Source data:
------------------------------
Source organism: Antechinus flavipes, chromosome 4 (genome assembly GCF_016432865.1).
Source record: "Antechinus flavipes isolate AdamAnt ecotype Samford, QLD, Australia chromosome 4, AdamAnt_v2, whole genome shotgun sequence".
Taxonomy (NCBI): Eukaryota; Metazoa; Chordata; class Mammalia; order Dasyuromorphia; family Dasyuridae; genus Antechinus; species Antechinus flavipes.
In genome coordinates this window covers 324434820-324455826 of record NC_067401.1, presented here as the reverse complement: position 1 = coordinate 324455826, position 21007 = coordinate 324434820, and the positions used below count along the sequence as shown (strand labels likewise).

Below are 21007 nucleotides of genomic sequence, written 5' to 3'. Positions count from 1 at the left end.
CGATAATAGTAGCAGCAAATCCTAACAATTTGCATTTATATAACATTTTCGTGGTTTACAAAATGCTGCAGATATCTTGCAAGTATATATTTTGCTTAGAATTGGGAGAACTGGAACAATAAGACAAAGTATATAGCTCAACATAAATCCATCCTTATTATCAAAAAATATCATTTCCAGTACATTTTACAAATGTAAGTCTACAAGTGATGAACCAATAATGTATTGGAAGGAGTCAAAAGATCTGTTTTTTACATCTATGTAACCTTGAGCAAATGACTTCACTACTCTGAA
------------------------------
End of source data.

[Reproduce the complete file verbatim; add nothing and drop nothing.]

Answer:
Source organism: Antechinus flavipes, chromosome 4 (genome assembly GCF_016432865.1).
Source record: "Antechinus flavipes isolate AdamAnt ecotype Samford, QLD, Australia chromosome 4, AdamAnt_v2, whole genome shotgun sequence".
Taxonomy (NCBI): Eukaryota; Metazoa; Chordata; class Mammalia; order Dasyuromorphia; family Dasyuridae; genus Antechinus; species Antechinus flavipes.
In genome coordinates this window covers 324434820-324455826 of record NC_067401.1, presented here as the reverse complement: position 1 = coordinate 324455826, position 21007 = coordinate 324434820, and the positions used below count along the sequence as shown (strand labels likewise).

Below are 21007 nucleotides of genomic sequence, written 5' to 3'. Positions count from 1 at the left end.
CGATAATAGTAGCAGCAAATCCTAACAATTTGCATTTATATAACATTTTCGTGGTTTACAAAATGCTGCAGATATCTTGCAAGTATATATTTTGCTTAGAATTGGGAGAACTGGAACAATAAGACAAAGTATATAGCTCAACATAAATCCATCCTTATTATCAAAAAATATCATTTCCAGTACATTTTACAAATGTAAGTCTACAAGTGATGAACCAATAATGTATTGGAAGGAGTCAAAAGATCTGTTTTTTACATCTATGTAACCTTGAGCAAATGACTTCACTACTCTGAA